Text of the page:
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Studying For English Exams- Text Or Passage Analysis And Sample


									For first and second year university English exams, students are commonly asked to
identify passages from texts studied in class, which could be classic novels, drama, or
poetry, as well as write one or two short essays. For students accustomed to memory
work for science-based courses, studying for the more subjective English exams in
university can be intimidating. But like other courses, there is in fact a formula to
excel on English exams. Writing English exams will be much easier if students have
mastered basic English grammar skills such as comma use. Studying for Passage
Analysis In order to conduct a proper analysis of a passage of text, students really
need to have read the full text; however, this is not always possible given the large
amount of reading English students have to do. Students therefore should focus on
passages that their professors have highlighted in class, as well as be familiar with key
themes and characters in the prose or poetry work. Students will usually be given at
least four lines of a passage of text in order to provide them with enough text on
which to write an analysis. How to Study for Text Analysis When studying for
English exams, students should be prepared to answer the following questions when
asked to provide an analysis of a passage of text: Who is speaking and/or to whom are
they speaking? Where in the novel, play or poem does this passage occur? What is the
significance of this passage? For example, does it reveal the character's lack of
confidence, fears, untruthfulness, ulterior motive, true nature? Is it an example of
dramatic irony or other literary devices? Does the passage advance the plot? Is it a
turning point in the literary work? How does the language or imagery used illuminate
the significance of the passage or strengthen the theme? Sample of Analysis of Text In
the following passage from one of Shakespeare's plays, Antony and Cleopatra,
Cleopatra is described using language, imagery, and tropes that emphasize her power,
royal status, and sensuous nature: The barge she sat in, like a burnish'd throne, Burn'd
on the water: the poop was beaten gold; Purple the sails, and so perfumed that The
winds were love-sick with them; the oars were silver, Which to the tune of flutes kept
stroke, and made The water which they beat to follow faster, As amorous of their
strokes. For her own person, It begarr'd all description: she did lie In her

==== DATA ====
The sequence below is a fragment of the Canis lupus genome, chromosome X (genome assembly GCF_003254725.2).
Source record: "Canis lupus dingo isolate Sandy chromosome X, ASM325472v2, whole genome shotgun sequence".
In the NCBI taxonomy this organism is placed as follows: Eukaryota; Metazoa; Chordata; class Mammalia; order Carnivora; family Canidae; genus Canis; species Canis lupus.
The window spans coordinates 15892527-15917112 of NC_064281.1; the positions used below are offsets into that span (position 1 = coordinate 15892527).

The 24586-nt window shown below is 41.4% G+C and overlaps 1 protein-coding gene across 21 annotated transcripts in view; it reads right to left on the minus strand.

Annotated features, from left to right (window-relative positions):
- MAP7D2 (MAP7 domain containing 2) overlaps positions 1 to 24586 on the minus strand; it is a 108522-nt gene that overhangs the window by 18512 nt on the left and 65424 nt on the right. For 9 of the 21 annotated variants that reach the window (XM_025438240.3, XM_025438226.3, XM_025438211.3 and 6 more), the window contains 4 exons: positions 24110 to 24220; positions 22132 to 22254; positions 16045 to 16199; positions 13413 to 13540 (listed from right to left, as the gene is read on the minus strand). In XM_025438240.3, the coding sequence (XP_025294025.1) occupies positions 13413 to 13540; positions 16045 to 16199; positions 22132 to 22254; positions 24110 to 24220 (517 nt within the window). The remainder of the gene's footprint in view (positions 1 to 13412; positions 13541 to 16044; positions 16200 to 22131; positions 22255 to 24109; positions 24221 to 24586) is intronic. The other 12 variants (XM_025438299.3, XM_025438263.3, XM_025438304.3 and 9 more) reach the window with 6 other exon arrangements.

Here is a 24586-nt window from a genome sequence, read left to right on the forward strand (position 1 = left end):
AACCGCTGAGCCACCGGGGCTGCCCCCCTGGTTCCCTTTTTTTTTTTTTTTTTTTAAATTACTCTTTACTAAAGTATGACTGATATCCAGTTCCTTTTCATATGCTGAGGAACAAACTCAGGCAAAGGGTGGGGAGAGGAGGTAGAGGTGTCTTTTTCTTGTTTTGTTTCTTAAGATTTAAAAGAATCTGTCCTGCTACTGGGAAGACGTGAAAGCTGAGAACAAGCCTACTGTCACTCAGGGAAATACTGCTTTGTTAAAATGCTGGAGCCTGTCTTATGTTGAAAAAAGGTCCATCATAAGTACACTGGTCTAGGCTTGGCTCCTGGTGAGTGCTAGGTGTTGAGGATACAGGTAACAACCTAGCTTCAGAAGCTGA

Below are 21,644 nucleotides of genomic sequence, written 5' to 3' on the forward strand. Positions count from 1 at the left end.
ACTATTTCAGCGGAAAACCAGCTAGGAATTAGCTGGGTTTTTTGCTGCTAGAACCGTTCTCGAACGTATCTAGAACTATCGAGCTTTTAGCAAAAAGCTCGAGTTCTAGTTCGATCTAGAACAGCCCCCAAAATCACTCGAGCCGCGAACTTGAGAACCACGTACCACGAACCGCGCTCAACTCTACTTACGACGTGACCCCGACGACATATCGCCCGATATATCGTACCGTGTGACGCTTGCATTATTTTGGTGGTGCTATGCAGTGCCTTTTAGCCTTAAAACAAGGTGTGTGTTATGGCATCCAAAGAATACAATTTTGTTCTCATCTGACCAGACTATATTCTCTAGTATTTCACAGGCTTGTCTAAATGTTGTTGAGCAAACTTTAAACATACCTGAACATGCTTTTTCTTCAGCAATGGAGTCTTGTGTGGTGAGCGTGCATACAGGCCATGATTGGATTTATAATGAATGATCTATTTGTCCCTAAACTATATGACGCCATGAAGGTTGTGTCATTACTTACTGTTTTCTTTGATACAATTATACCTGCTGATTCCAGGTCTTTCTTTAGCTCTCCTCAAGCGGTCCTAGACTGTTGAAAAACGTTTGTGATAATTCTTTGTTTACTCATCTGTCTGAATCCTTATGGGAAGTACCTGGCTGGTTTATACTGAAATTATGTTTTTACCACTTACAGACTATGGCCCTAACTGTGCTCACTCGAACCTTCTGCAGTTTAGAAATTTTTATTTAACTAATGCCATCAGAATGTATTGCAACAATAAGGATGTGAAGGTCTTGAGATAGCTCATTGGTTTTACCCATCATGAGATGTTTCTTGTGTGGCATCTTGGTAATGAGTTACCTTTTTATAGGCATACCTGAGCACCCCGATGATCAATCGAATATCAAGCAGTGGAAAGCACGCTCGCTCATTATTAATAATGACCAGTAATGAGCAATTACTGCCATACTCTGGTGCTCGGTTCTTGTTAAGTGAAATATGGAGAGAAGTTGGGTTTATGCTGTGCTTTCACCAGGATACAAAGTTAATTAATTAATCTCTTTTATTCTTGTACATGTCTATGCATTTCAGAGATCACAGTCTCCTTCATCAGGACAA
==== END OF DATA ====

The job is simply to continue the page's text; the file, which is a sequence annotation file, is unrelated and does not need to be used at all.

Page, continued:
pavillion--cloth-of-gold of tissue-- (Ant. Act II, Sc. ii, 1-9) Cleopatra is being
described by the Roman Enobarbus and it is clear that even he is mesmerized by the
Egyptian queen. The imagery of the boat as a "throne," the "purple" sails, and the
"gold" poop deck conjures riches and royalty and also indicates that Cleopatra rules
over the sea. Anthony, in contrast, rules over land. In the whole passage, Cleopatra is
associated with water, which represents a generative quality, reflective of Cleopatra
herself. Cleopatra is always in the process of change, a fact that confounds Antony.
The passage also establishes binaries between "fire" through diction such as "burn'd,"
and "burnish'd," and "water." Cleopatra represents these qualities in that she is
attractive like water to Antony, yet like fire, she is also dangerous to him. Cleopatra is
so exotically seductive that even the "winds" become "love-sick." The water is
personified as it is seduced by the beating of the oars, a phallic symbol, and the sexual
connotation alludes to Cleopatra's sexual allure. Cleopatra was able to lure Antony
from Rome to Egypt, a fact which his critics claimed emasculated him. The use of
diction and sensual, powerful imagery creates credibility for her persuasive ability and
seductive power. Passage analysis is not difficult once students know what is required,
and have an understanding of the main characters, their function in a literary work, the
themes, as well as how the author has used literary devices to support the themes. In
fact, because passage analysis is not an exact science, it allows for many
interpretations. Thus, many argue that studying for English exams is easier than the
sciences because English relies on students' creativity and interpretation rather than
putting facts to memory.
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